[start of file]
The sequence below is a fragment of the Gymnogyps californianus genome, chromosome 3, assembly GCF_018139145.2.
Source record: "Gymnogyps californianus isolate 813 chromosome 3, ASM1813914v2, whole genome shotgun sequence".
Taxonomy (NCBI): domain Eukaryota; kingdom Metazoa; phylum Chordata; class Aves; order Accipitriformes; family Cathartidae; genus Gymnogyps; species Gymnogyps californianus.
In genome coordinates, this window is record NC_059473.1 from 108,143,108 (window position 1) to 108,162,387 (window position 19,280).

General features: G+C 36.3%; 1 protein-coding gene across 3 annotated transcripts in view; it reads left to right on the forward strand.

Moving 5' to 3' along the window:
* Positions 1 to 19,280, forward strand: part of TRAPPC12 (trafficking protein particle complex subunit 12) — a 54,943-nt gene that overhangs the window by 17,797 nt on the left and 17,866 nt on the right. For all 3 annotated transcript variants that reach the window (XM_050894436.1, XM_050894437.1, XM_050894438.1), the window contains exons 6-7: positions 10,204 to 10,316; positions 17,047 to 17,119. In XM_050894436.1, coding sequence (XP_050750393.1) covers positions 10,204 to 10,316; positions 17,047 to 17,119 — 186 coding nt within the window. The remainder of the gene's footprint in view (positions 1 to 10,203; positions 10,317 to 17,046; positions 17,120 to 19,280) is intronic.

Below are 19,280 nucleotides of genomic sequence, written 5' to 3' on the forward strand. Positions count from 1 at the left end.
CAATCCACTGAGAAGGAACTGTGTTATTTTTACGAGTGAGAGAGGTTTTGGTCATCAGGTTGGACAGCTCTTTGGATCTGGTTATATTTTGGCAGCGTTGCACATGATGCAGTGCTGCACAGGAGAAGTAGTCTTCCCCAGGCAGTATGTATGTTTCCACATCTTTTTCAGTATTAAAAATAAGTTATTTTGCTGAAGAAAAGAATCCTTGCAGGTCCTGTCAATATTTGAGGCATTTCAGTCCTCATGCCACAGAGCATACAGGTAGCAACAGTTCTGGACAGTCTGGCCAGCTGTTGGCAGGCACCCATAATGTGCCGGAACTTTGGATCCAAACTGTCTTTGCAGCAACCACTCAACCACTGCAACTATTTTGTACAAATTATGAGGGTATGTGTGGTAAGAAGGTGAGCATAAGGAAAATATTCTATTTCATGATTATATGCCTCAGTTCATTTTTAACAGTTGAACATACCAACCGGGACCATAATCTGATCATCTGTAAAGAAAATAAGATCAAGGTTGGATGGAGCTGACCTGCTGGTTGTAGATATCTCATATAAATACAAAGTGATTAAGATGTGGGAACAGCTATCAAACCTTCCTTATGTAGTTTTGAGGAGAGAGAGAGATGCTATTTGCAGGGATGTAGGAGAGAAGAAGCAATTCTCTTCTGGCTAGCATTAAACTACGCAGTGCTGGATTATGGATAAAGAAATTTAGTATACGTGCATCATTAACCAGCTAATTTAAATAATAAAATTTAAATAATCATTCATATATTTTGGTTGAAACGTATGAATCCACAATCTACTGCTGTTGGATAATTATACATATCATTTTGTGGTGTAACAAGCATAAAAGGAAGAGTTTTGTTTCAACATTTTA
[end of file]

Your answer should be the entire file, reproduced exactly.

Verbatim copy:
The sequence below is a fragment of the Gymnogyps californianus genome, chromosome 3, assembly GCF_018139145.2.
Source record: "Gymnogyps californianus isolate 813 chromosome 3, ASM1813914v2, whole genome shotgun sequence".
Taxonomy (NCBI): domain Eukaryota; kingdom Metazoa; phylum Chordata; class Aves; order Accipitriformes; family Cathartidae; genus Gymnogyps; species Gymnogyps californianus.
In genome coordinates, this window is record NC_059473.1 from 108,143,108 (window position 1) to 108,162,387 (window position 19,280).

General features: G+C 36.3%; 1 protein-coding gene across 3 annotated transcripts in view; it reads left to right on the forward strand.

Moving 5' to 3' along the window:
* Positions 1 to 19,280, forward strand: part of TRAPPC12 (trafficking protein particle complex subunit 12) — a 54,943-nt gene that overhangs the window by 17,797 nt on the left and 17,866 nt on the right. For all 3 annotated transcript variants that reach the window (XM_050894436.1, XM_050894437.1, XM_050894438.1), the window contains exons 6-7: positions 10,204 to 10,316; positions 17,047 to 17,119. In XM_050894436.1, coding sequence (XP_050750393.1) covers positions 10,204 to 10,316; positions 17,047 to 17,119 — 186 coding nt within the window. The remainder of the gene's footprint in view (positions 1 to 10,203; positions 10,317 to 17,046; positions 17,120 to 19,280) is intronic.

Below are 19,280 nucleotides of genomic sequence, written 5' to 3' on the forward strand. Positions count from 1 at the left end.
CAATCCACTGAGAAGGAACTGTGTTATTTTTACGAGTGAGAGAGGTTTTGGTCATCAGGTTGGACAGCTCTTTGGATCTGGTTATATTTTGGCAGCGTTGCACATGATGCAGTGCTGCACAGGAGAAGTAGTCTTCCCCAGGCAGTATGTATGTTTCCACATCTTTTTCAGTATTAAAAATAAGTTATTTTGCTGAAGAAAAGAATCCTTGCAGGTCCTGTCAATATTTGAGGCATTTCAGTCCTCATGCCACAGAGCATACAGGTAGCAACAGTTCTGGACAGTCTGGCCAGCTGTTGGCAGGCACCCATAATGTGCCGGAACTTTGGATCCAAACTGTCTTTGCAGCAACCACTCAACCACTGCAACTATTTTGTACAAATTATGAGGGTATGTGTGGTAAGAAGGTGAGCATAAGGAAAATATTCTATTTCATGATTATATGCCTCAGTTCATTTTTAACAGTTGAACATACCAACCGGGACCATAATCTGATCATCTGTAAAGAAAATAAGATCAAGGTTGGATGGAGCTGACCTGCTGGTTGTAGATATCTCATATAAATACAAAGTGATTAAGATGTGGGAACAGCTATCAAACCTTCCTTATGTAGTTTTGAGGAGAGAGAGAGATGCTATTTGCAGGGATGTAGGAGAGAAGAAGCAATTCTCTTCTGGCTAGCATTAAACTACGCAGTGCTGGATTATGGATAAAGAAATTTAGTATACGTGCATCATTAACCAGCTAATTTAAATAATAAAATTTAAATAATCATTCATATATTTTGGTTGAAACGTATGAATCCACAATCTACTGCTGTTGGATAATTATACATATCATTTTGTGGTGTAACAAGCATAAAAGGAAGAGTTTTGTTTCAACATTTTA